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By J. P. Tangen
Special to Mining News 

Alaska's miners need to go back to work

The issuance of a permit to mine ought to be a routine where the conditions are harsh, and risk of adverse impacts are few

 

Last updated 5/28/2020 at 9:35am

President Donald Trump cuts regulation red tape

White House

President Trump prepares to cut "red tape" at a display representative of U.S. regulations in 1960 compared to today.

If I were to write a letter to the President of the United States, it would probably go something like this:

Dear Mr. President – Notwithstanding the aggressive Executive Orders that you have signed dealing with the regulatory burden on small businesses in the United States, it appears that you have missed an important point.

Regulatory requirements are straitjackets on the economy, and one size simply does not fit all. Over the past 50 years, the Executive Branch has imposed innumerable demands on our domestic mining industry. Many of these demands have resulted in unnecessary and expensive non-productive delays in bringing mineral commodities to market.

The problem is not the people of the government, but the mandates those bureaucrats are charged with implementing. In a word, the scientist inside a regulatory agency has no accountability to the broader economy.

Not unlike the tension that has surfaced with the covid-19 pandemic, American miners have been straining at the bit to go back to work, even in the face of credible and authoritative guidance to the contrary.

In the case of the "vid", the risk of spreading possibly fatal infection is apparently substantial but possibly controllable with certain minimal safeguards. In the case of mining, no one challenges the science, but the known risks can be contained. The trick in each case is to strike the best balance under the circumstances.

To illustrate, a knowledgeable and experienced placer mine operator in Nome recently applied for a permit to undertake a new operation on some patented ground. The ground was sold by the United States to the original purchasers under the Mining Law of 1872, specifically to be mined.

Nonetheless, because some of the miner's 49 acres included "wetlands" as that term is currently defined – notably "wet" is not necessarily a part of the definition – the U. S. Corps of Engineers became the lead agency in ensuring that all relevant federal and state environmental laws were going to be complied with.

This obligation specifically includes notice to State and federal agencies and the general public inviting comments and objections. In this case an email was sent to over 100 individuals and entities. Under the applicable regulations, each recipient is entitled to a reasonable opportunity to respond. Predictably, the number of respondents to this notice was very small.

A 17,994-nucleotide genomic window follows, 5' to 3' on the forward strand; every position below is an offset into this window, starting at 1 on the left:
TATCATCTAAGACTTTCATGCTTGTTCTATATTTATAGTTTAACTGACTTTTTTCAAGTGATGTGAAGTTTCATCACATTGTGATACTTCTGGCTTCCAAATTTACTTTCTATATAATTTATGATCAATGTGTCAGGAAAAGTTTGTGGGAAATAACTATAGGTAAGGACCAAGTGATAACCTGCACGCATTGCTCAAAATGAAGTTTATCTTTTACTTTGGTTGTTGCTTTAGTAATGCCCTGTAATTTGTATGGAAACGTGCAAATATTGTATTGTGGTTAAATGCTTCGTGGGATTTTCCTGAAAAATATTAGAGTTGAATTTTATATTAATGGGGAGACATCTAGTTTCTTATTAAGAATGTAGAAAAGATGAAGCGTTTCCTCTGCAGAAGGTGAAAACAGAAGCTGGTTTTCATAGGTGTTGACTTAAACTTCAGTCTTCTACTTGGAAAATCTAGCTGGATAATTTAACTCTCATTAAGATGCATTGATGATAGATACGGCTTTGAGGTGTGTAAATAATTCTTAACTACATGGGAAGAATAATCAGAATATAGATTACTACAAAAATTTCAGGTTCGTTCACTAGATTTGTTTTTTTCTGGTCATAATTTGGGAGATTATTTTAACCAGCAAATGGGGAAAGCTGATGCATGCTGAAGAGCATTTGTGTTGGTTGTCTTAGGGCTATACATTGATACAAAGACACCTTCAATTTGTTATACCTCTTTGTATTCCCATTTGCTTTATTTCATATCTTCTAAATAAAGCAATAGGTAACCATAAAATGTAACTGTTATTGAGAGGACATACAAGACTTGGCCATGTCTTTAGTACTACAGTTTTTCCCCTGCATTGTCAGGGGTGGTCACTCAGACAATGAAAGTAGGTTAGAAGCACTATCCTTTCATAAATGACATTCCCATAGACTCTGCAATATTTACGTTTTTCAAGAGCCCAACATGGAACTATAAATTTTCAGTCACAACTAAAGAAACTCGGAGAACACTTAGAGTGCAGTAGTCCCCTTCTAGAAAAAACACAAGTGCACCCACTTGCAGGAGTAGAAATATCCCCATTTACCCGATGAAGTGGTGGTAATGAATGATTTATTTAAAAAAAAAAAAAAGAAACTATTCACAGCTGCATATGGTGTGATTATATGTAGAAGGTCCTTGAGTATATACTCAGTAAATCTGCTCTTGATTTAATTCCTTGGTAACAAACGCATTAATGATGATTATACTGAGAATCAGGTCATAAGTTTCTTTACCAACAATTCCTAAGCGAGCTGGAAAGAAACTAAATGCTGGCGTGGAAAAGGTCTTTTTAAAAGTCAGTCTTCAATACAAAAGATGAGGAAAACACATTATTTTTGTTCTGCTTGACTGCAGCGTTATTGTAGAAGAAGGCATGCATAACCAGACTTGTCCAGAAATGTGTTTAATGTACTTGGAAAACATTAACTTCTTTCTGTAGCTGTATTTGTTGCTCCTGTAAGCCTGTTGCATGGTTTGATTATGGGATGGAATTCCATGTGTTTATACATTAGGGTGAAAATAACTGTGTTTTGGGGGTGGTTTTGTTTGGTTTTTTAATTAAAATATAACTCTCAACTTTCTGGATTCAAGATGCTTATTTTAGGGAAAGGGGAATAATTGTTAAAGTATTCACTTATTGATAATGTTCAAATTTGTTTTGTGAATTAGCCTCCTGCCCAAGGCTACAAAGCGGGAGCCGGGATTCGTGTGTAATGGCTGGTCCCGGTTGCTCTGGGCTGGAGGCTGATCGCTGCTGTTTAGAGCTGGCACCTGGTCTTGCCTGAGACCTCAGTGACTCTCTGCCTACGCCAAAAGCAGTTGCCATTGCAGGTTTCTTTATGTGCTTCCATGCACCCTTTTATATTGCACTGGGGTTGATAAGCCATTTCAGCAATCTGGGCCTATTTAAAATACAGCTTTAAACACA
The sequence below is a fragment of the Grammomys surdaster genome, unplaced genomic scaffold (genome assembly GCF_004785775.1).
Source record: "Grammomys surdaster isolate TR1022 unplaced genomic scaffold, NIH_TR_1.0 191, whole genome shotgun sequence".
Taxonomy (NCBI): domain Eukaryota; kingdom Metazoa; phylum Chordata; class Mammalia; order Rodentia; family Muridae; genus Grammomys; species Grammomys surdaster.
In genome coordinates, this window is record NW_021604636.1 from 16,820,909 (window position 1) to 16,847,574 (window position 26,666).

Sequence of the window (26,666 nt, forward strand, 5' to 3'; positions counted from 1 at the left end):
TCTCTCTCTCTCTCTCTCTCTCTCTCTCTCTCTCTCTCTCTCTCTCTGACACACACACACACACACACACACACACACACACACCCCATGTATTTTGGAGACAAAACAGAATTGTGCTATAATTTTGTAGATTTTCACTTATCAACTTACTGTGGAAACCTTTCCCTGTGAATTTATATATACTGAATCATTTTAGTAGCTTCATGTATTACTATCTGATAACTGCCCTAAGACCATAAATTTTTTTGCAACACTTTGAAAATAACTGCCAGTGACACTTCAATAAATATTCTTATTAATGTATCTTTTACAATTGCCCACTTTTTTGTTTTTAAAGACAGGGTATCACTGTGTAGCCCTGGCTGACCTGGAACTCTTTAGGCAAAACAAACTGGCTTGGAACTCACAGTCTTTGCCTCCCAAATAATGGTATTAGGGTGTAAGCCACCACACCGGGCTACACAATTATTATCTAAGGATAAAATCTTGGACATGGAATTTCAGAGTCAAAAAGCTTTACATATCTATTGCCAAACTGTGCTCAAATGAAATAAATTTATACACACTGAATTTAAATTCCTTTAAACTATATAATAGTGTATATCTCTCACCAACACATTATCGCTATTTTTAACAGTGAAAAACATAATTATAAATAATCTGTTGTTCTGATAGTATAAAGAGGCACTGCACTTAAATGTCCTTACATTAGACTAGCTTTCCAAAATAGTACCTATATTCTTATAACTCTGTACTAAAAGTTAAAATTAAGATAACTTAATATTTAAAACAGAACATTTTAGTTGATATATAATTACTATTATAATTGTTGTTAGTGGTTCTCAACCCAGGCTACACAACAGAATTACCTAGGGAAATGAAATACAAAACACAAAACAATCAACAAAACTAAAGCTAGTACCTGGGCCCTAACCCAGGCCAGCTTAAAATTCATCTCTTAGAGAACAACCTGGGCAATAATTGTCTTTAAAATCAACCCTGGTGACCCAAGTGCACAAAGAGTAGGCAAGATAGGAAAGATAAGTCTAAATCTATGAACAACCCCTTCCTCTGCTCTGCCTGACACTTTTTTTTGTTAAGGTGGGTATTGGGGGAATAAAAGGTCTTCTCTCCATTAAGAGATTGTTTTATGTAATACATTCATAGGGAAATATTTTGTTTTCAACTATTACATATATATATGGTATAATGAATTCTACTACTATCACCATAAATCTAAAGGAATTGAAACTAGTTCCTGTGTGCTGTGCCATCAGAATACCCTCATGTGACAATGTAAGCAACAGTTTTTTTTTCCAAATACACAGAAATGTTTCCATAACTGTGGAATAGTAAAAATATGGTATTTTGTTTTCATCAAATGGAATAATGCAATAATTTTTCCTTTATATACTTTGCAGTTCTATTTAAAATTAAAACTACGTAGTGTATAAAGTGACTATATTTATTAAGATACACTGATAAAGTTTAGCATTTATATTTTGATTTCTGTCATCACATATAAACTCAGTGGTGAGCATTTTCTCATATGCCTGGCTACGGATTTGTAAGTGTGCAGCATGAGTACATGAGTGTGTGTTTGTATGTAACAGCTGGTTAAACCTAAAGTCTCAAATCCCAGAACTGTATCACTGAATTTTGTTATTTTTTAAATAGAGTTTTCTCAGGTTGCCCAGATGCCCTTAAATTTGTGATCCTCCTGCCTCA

The point remains, the necessity for significant public involvement in a project of this dismissive magnitude, and the concomitant delay, essentially waiting for the paint to dry, conceivably cost the affected miners essential working days in an environment in which the operating window is extremely tight.

Mr. President, there needs to be a reconsideration of this interagency consultation process for small projects. There is virtually no conceivable reason why, at least in this context, the issuance of the requested permit should take more than a day.

Specifically, the area in question is in the heart of a placer mining district in which the climate ensures that virtually any impact on the land or water will be trivial due to the extreme conditions that prevail for roughly half the year.

While arguably there may be public resources that are briefly compromised, the land and waters of concern are so finite and remote that it is a manifestation of incompetence and a waste of taxpayer dollars for the government to delay such a minor project.

Nome is not in a densely populated part of the world. The miners and fishermen who work there cannot compete with the ambient conditions when it comes to environmental impact. Collateral factors such as endangered species or historic preservation sites on this modest tract simply do not outweigh the economic contribution that even a small miner can make to the community in terms of locally acquired goods and services as well as taxes, fees and wages that ensue from a successful operation.

This is not to challenge the desirability of government attention to industrial applications in terms of the health and safety of workers and the endemic sensitivity to environmental conditions. But the social contribution that mines make in the community establishes that, despite oppressive governmental oversight, the U.S. in general and Alaska in particular is a very desirable place to produce basic commodities.

The question posed, relates more to superfluous regulatory delay – delay that can be ameliorated by the delegation of discretion to the front lines. It doesn't take 100 commentators to say whether a modest mining operation in a district that has been extensively mined for over 120 years can proceed to production.

To be clear, the argument is not against licensing, nor is it against reasonable stipulations on the permits to address known issues. It is simply a request that indefensible delays be excised from the application process.

Mr. President, the ball is in your court.

 

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